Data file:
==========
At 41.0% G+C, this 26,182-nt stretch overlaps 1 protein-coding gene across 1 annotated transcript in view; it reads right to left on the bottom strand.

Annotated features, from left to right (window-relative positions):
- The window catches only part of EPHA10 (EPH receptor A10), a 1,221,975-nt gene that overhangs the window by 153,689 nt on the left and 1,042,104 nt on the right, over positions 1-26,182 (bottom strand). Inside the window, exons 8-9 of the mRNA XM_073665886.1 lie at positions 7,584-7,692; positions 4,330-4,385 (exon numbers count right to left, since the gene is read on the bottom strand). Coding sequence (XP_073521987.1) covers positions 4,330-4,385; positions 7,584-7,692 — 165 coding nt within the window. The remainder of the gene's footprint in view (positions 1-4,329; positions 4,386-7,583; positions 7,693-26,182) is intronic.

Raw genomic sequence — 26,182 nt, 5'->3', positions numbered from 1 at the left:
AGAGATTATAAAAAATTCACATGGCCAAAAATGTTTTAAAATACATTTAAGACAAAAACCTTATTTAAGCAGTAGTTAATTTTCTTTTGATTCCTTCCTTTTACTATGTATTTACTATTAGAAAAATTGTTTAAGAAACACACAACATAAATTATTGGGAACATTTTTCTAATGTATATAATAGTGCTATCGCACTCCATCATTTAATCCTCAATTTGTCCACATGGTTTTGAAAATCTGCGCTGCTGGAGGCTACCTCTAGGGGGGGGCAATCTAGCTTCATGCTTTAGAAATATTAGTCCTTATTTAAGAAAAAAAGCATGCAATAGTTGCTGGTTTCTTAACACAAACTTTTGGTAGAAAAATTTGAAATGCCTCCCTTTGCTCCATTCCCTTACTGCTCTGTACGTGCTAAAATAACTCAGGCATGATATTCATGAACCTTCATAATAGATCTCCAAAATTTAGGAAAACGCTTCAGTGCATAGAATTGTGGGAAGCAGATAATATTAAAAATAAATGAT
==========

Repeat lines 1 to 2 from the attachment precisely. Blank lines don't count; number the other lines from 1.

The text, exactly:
At 41.0% G+C, this 26,182-nt stretch overlaps 1 protein-coding gene across 1 annotated transcript in view; it reads right to left on the bottom strand.

Annotated features, from left to right (window-relative positions):